Illustration showing how to do squats with two dumbbells or kettlebells.
The “racked” double-dumbbell or kettlebell squat.

Once we get too strong for goblet squats, there’s the option of grabbing two dumbbells or kettlebells and holding them in a racked position, allowing us to squat twice as heavy if all we have access to are dumbbells or kettlebells.

Illustration of a man doing a barbell front squat.
The front squat.

The front squat has us holding the barbell in front of us, in the crease between our collarbones and our shoulders. Unlike the goblet squat, you can load it up progressively heavier without fear of ever outgrowing it. The “advantage” of the front squat is that you won’t be limited by your arm strength, making it better for challenging your legs and your back.

Illustration of a man doing a Zercher squat
The Zercher squat.

The Zercher squat has us holding the barbell in the crook of our elbows, supported by our biceps and traps. It’s an advanced combination of the front squat and the goblet squat. Like the front squat, you can load it up gradually heavier without fear of growing too strong for it. But like the goblet squat, it challenges your legs, your back, and your arms. This makes it a great companion exercise for the front squat.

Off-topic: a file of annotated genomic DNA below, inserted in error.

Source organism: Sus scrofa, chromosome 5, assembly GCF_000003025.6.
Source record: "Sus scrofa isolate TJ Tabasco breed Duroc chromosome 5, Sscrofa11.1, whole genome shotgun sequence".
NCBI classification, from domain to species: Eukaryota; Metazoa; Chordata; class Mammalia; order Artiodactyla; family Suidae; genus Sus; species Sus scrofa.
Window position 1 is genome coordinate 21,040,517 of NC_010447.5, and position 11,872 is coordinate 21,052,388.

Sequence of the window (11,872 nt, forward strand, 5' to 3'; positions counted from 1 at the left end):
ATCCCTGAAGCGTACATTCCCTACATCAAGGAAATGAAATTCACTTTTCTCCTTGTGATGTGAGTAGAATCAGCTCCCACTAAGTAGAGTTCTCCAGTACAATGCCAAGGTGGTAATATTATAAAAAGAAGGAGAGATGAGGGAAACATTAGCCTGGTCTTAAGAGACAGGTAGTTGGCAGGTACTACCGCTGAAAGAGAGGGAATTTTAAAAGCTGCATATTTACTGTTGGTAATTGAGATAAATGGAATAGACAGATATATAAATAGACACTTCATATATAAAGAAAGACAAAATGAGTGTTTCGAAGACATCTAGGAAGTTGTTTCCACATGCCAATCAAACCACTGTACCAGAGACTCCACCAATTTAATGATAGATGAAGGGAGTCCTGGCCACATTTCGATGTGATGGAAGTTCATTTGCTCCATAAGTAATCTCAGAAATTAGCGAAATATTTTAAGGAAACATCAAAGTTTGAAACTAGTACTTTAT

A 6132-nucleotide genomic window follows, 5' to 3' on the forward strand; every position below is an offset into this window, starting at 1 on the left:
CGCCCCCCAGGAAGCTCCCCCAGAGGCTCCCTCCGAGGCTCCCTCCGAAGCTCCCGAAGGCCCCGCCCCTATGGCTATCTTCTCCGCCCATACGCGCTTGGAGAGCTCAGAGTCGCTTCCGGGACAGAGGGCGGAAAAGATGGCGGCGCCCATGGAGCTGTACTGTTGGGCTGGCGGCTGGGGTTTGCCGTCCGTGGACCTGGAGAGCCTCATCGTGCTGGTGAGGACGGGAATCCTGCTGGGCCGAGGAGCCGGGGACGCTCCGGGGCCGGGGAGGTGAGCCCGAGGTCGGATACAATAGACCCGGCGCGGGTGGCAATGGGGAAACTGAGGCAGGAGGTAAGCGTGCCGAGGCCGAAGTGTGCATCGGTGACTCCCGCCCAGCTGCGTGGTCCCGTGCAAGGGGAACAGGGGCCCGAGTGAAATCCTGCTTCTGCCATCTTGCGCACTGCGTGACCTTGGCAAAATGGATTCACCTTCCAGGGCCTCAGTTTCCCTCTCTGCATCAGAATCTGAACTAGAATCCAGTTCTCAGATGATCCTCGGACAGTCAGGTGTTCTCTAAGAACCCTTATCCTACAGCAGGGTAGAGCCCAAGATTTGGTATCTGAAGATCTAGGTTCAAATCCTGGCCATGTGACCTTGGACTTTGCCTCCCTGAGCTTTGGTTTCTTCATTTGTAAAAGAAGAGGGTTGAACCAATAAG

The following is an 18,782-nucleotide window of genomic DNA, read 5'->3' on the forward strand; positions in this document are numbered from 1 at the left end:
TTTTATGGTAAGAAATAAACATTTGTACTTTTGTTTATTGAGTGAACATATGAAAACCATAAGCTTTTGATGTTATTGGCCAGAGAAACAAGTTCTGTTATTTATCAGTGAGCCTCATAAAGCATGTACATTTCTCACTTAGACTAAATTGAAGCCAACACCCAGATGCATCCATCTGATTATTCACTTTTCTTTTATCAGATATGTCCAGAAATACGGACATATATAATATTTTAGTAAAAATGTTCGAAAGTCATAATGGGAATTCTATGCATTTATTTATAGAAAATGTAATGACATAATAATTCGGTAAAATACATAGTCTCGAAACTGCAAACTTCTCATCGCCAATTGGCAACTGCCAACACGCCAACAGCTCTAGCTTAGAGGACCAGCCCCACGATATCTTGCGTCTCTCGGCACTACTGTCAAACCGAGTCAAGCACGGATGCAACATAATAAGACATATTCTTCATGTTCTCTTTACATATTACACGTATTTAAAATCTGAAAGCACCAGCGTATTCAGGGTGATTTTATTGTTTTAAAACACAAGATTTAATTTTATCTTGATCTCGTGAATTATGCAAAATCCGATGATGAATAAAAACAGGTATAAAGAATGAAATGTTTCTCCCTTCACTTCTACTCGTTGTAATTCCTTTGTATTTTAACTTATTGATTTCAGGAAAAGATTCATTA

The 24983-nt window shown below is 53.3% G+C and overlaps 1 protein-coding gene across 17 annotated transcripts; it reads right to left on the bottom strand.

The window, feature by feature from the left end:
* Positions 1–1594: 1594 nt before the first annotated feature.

For the purposes of this article, we’ll be talking about all front-loaded squats. I understand that they’re all slightly different, but they all share some common dynamics, and it’s those commonalities they share that makes them so great for bulking.

Since front squats are the main squat variation you’d be using for most of your bulking career, we’ll use it as our main example. But the same principles apply to goblet squats, and, in many cases, the Zercher squat as well.

Front-Loaded Squats are True Full-Body Lifts

Some people think of the classic back squat as a full-body lift, others think of them it as being a leg lift. Both groups are right.

  • A back squat is a full-body lift in the sense that it will improve our overall health and fitness. It puts a great strain on our bones, tendons, ligaments, and even our cardiovascular system, provoking a number of great full-body adaptations.